Happy Cinco de Mayo!
Contrary to popular belief, Cinco de Mayo isn’t Mexican Independence Day – that’s on September 16 (be sure and drop that casually tonight over tequila shots and margaritas and you’ll sound super smart). It is, instead, the anniversary of the Mexican army’s victory over France at the Battle of Puebla during the Franco-Mexican War in 1862.
Mexico, like the United States, struggled to find its footing after it won independence. After trying a number of different kinds of governance, the country divided more or less into two parties, the Liberals and the Conservatives.
Conservatives tended to side with the policies of the former European rule, including a number of privileges for the Catholic Church. Among those privileges: exemptions from tax. In contrast, the Liberals weren’t keen on the granting the Catholic Church any special privileges and sought to limit them.
In the mid-19th century, the Liberals rose to power. Part of their agenda included passing a number of “Liberal Reform Laws.” The first of those laws, called the Juárez Law (named after Benito Juárez, the Minister of Justice), was meant to restrict the authority and scope of the Church courts. A second law, the Lerdo Law (named after Miguel Lerdo de Tejada) allowed the government to confiscate Church land and – you guessed it – tax it. Another law, the Iglesias Law (named after José María Iglesias, not Julio), further restricted the clergy.
As you can imagine, as more and more laws were passed restricting the rights of the Church (which was linked closely to the military), the Conservatives became agitated. Eventually, the two factions went to war. The civil war happened at roughly the same time as the one in the United States which would have significance here at home (trust me, keep reading).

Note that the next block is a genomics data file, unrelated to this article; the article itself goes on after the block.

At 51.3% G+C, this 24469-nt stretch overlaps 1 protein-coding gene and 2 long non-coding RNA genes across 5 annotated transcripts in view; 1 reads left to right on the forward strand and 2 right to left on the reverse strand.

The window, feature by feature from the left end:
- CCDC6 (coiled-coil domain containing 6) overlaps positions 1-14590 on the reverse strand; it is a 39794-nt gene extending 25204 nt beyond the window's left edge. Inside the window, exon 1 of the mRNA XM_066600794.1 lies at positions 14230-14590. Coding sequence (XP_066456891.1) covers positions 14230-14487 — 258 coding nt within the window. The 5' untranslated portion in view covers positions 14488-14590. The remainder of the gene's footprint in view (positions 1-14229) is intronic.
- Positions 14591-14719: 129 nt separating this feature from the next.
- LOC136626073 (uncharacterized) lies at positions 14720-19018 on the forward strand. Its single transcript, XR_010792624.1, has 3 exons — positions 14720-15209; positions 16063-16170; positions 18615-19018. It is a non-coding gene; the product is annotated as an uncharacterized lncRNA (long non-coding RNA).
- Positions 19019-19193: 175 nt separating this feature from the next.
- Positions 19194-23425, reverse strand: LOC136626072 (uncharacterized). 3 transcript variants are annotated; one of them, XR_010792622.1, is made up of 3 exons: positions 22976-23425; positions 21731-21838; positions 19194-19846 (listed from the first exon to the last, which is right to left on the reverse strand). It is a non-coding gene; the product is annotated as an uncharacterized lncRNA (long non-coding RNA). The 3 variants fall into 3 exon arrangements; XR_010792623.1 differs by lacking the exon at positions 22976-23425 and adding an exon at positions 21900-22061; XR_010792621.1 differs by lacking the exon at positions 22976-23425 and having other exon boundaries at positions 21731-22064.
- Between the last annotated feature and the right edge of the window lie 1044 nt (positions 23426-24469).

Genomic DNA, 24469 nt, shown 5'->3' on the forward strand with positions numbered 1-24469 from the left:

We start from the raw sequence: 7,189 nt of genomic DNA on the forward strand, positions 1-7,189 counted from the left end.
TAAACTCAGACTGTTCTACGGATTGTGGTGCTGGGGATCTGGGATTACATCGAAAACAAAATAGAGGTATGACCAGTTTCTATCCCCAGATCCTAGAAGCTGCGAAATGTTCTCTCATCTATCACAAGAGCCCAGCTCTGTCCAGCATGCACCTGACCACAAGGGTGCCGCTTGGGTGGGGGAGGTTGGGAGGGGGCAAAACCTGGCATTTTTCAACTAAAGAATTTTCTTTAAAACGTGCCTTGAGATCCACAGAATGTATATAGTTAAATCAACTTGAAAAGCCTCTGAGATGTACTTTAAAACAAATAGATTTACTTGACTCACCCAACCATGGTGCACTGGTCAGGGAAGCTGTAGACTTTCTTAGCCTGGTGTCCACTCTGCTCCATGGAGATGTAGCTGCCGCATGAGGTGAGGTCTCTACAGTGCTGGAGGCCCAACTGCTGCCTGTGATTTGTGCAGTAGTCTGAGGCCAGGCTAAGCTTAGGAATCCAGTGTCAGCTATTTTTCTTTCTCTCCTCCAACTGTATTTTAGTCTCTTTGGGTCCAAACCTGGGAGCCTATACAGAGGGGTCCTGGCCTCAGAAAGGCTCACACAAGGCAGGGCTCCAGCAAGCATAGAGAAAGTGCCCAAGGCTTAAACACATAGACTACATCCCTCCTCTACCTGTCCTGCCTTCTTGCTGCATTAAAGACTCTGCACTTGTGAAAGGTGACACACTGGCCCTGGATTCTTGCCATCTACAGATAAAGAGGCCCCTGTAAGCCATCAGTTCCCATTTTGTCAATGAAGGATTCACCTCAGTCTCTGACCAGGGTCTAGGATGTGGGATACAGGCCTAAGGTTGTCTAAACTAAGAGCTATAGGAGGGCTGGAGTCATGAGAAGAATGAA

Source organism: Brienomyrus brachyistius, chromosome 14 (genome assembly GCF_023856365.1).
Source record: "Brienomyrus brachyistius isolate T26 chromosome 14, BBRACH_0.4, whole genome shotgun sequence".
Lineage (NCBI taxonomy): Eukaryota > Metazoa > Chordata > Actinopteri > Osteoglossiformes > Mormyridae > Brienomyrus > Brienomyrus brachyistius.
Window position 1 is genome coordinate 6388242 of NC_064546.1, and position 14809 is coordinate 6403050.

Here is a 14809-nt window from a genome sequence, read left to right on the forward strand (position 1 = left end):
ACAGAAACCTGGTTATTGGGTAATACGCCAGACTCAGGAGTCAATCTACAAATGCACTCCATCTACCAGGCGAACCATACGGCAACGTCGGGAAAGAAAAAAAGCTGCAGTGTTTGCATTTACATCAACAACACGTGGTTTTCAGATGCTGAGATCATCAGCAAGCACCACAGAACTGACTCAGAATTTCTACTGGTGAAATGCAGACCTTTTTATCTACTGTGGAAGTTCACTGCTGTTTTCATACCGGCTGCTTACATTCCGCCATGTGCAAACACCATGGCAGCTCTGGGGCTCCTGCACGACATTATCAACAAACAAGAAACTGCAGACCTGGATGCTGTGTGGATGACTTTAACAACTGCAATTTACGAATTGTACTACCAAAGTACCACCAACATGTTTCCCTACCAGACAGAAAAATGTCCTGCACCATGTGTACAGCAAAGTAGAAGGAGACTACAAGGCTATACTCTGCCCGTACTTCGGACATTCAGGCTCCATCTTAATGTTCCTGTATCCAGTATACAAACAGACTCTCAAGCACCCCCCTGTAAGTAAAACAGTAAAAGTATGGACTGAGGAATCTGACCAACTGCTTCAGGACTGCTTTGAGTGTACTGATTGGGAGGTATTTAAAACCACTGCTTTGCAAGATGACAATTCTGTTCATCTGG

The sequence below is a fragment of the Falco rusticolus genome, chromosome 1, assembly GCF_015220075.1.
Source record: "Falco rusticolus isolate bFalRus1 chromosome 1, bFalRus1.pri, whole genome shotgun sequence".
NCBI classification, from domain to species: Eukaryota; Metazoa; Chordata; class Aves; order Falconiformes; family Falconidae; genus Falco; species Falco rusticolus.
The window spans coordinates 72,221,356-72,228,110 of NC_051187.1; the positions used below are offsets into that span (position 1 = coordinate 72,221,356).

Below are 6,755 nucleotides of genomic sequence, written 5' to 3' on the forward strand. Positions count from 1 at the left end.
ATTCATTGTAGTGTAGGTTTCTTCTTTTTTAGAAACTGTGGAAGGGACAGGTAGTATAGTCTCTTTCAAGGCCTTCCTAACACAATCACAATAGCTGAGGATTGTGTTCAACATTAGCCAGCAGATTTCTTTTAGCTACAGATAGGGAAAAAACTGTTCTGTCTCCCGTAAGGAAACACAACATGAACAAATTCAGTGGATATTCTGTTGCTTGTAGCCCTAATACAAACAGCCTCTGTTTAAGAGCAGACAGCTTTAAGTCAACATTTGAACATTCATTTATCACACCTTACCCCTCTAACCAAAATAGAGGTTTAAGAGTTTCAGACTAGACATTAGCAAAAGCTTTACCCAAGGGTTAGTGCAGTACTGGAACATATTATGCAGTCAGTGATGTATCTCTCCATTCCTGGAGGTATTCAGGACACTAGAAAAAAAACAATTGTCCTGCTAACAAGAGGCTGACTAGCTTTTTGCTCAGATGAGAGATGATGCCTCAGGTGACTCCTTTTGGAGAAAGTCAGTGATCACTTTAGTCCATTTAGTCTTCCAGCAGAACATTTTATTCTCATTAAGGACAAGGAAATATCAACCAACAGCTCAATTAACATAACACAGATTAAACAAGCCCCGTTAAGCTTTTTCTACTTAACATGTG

Wars, of course, are expensive. And while most of Europe was happy to stay out of conflicts in the Americas, they weren’t keen on losing resources, including money. So when then President Mexican Benito Juárez defaulted on a series of debts in 1861 owed to European countries, they sent the equivalent of armed thugs to make sure they got paid. Eventually, Britain and Spain negotiated a deal and went home but France stayed, determined to make a statement and some inroads into what they saw as an opportunity. Despite being better funded and making initial inroads, France was unable to press too far in the country. A seemingly insignificant battle in Puebla de Los Angeles on May 5, 1862, was a symbolic victory for Mexico: it emboldened a poor, beleaguered resistance movement into believing that they could triumph. Mexican historian and philosopher, Justo Sierra, wrote, about the day:
its moral and political results were immeasurable. The entire nation was thrilled with enthusiasm. Surely no Mexican, whatever his party, was downcast by the victory. The remotest Indian village felt the electric current of patriotism that sped like lightning through the land, awakening many a sleeping conscience. The people were inspired to make a supreme effort.
Ironically, despite the fervor, the battle didn’t end the war. It actually raged on for at least another year. France eventually captured Mexico City and imposed their own ruler for three years (he was eventually ousted by the Mexican resistance).
Today, Cinco de Mayo is celebrated throughout the United States perhaps more than in Mexico (it’s generally a normal day in Mexico, except in the State of Puebla – most government offices remain open). The United States likely benefited more from the battle than did Mexico: the French were so occupied with Mexico that they were not able to significantly fund or assist the Confederacy during the U.S. Civil War, despite having the best of intentions. Since the French were sympathetic to the Confederacy, had the French taken Puebla easily in 1861, freeing up resources, the entire course of history might have been changed.
So, it all comes down to power and money and taxes – like most conflicts these days. Ponder that over a nice plate of nachos tonight.
Last Updated on